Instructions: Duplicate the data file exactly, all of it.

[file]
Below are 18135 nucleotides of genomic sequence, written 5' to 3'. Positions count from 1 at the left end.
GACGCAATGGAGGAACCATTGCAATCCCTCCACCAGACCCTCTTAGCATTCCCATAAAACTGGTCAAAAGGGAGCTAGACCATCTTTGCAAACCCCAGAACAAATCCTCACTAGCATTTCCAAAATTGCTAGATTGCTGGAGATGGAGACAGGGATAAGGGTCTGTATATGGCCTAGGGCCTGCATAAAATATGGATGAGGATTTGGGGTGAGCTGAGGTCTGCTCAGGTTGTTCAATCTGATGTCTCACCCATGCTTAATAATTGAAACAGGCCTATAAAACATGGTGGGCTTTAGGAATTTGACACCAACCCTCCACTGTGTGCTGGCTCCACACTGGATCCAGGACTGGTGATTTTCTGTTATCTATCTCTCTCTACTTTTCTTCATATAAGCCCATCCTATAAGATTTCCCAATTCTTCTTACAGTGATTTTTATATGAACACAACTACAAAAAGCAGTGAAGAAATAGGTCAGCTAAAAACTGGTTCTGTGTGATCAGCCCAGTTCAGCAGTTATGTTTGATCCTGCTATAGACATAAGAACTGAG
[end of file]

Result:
Below are 18135 nucleotides of genomic sequence, written 5' to 3'. Positions count from 1 at the left end.
GACGCAATGGAGGAACCATTGCAATCCCTCCACCAGACCCTCTTAGCATTCCCATAAAACTGGTCAAAAGGGAGCTAGACCATCTTTGCAAACCCCAGAACAAATCCTCACTAGCATTTCCAAAATTGCTAGATTGCTGGAGATGGAGACAGGGATAAGGGTCTGTATATGGCCTAGGGCCTGCATAAAATATGGATGAGGATTTGGGGTGAGCTGAGGTCTGCTCAGGTTGTTCAATCTGATGTCTCACCCATGCTTAATAATTGAAACAGGCCTATAAAACATGGTGGGCTTTAGGAATTTGACACCAACCCTCCACTGTGTGCTGGCTCCACACTGGATCCAGGACTGGTGATTTTCTGTTATCTATCTCTCTCTACTTTTCTTCATATAAGCCCATCCTATAAGATTTCCCAATTCTTCTTACAGTGATTTTTATATGAACACAACTACAAAAAGCAGTGAAGAAATAGGTCAGCTAAAAACTGGTTCTGTGTGATCAGCCCAGTTCAGCAGTTATGTTTGATCCTGCTATAGACATAAGAACTGAG